Tuesday, April 21, 2015

What I've Learned about Teaching as a Substitute

I'm not an expert about any of this. I'm just trying to learn and this is my current hypothesis. I can walk into any room and, using volume and attitude, get a measure of control of the situation in a few minutes, but volume and attitude get you only so far, even as a substitute. I actually like teenagers and I feel like this works in my favor quite a bit too... but after about twenty minutes, whatever the kids are used to is pretty much the way things are going to go.

I have been in the same schools enough to have had the same students in various classrooms and there are a lot of things that determine how a class is going to go, both for me and for the kids. The same student can be a joy or a pain, and as a substitute I've noticed that the experience varies widely in different classrooms. What seems to make the biggest difference, is how 'together' the teacher is. The teacher's expectations and the routine that the students get into in that class make a difference even when the teacher isn't there. Habit is very strong.

Some teachers have it together and some don't. I'm not a 'have it together' kind of person generally speaking, but I can get it together in aspects of my life. I want to be the teacher who is on top of things.

Teachers who have it together seem to have a few things in common. First, they are teaching something, even when it's just me in the classroom. They have a plan that's not about filling the time and keeping the students busy but about learning something. The best experience I've had as a substitute so far has been in a math classroom at the middle-school level. Middle-school is a challenging age group, so that's saying something. The teacher's plan wasn't for me to review something the students already knew or just keep the students busy. We were learning factoring which was new territory for the kids and forgotten territory for me. He had me show two videos on the subject and then gave me two examples to work on the board, which I understood well because of the examples in the video. Then the students did the practice from a worksheet. There was plenty to do and none of it was busy work, and even better, in the process I learned the material well enough to trouble-shoot for the kids who ran into problems. It was an awesome day for me and a productive day for the kids.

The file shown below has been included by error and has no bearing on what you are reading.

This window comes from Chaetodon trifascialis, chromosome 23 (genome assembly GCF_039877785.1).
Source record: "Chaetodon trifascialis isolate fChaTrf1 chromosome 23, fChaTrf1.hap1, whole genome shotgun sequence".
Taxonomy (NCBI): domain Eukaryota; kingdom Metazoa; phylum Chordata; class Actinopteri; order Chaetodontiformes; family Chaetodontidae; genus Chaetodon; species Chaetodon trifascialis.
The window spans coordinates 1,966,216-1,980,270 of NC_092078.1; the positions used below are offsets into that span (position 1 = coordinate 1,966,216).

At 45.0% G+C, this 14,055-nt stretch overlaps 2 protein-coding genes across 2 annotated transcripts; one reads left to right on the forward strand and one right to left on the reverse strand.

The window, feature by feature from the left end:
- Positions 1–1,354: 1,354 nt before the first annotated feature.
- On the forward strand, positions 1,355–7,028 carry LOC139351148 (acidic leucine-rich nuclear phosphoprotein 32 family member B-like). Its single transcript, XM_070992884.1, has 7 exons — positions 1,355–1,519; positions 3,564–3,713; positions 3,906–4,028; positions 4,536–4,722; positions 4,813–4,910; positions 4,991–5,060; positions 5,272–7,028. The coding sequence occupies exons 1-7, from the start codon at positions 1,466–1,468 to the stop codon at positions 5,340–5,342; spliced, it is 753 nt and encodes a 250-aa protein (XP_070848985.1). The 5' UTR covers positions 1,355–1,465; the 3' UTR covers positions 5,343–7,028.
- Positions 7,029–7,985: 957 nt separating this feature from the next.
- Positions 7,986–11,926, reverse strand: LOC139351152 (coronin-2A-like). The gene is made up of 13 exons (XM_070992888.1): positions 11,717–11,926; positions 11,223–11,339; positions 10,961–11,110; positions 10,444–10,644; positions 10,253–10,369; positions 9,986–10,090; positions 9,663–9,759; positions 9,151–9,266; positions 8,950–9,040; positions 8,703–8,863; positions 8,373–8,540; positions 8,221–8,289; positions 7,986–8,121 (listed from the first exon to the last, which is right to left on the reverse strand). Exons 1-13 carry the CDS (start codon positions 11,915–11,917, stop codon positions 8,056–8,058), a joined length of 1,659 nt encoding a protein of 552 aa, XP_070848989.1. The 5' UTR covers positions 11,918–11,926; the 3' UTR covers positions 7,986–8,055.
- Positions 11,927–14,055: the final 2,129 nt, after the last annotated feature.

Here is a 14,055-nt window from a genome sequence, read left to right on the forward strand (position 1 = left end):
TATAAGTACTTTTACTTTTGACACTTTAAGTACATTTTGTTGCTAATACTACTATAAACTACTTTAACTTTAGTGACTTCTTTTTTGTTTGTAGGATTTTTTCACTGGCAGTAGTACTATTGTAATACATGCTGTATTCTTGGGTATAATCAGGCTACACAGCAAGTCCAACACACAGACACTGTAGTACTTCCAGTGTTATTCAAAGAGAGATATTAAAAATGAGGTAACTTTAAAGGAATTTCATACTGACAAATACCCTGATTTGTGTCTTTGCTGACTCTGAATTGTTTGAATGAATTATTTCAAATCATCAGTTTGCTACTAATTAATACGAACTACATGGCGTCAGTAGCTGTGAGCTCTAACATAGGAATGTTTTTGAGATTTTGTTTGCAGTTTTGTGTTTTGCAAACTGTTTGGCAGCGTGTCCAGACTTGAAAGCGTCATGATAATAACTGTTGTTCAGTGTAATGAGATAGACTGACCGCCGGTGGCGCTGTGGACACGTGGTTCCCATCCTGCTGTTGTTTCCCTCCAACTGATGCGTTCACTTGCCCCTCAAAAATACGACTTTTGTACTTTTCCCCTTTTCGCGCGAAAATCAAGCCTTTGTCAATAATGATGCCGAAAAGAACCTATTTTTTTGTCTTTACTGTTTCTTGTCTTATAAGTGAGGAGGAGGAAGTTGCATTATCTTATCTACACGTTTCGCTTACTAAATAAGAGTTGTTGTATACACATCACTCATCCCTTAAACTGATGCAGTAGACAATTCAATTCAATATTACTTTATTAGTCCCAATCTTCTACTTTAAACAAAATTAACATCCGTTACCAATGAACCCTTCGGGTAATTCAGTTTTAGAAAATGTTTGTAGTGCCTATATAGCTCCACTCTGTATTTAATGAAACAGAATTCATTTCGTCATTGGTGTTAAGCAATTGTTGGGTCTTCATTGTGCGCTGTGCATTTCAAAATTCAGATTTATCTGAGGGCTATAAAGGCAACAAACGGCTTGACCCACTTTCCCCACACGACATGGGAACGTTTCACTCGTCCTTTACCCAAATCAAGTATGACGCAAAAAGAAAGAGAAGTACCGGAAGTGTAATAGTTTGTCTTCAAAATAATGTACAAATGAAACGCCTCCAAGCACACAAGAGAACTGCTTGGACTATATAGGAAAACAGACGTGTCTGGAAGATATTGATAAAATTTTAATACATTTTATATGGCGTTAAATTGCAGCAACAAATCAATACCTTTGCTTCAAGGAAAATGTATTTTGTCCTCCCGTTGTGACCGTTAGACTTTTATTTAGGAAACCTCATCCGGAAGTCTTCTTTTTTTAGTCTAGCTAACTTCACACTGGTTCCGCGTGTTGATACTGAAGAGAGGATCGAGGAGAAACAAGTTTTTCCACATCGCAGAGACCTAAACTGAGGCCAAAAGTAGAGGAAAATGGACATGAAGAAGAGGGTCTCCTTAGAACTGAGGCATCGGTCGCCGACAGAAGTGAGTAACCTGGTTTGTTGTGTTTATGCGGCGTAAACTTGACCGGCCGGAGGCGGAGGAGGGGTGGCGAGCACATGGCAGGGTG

Teachers who have it together have a consistent procedure to deal with things like bathroom breaks and visiting other classrooms. Students expect the consistency to carry over to the substitute and tend not to push the boundaries too much. Together teachers leave instructions like, "students are not to leave the classroom without a pass and only one student should be out of the classroom at any given time". Because the teacher is consistent with this procedure, the students follow it much more gracefully with the substitute. They expect things to work a certain way because that's how the day-to-day in that classroom goes.

These teachers tend not to have empty bulletin boards. I'm not positive that this has a huge impact because I have had good days in generic looking rooms but most teachers who have it together have interesting things up on the walls that I, as a visitor, learn something from. Things are organized. You can walk into most of these classrooms and feel like the day is going to go well because the environment looks like someplace you would want to spend time in.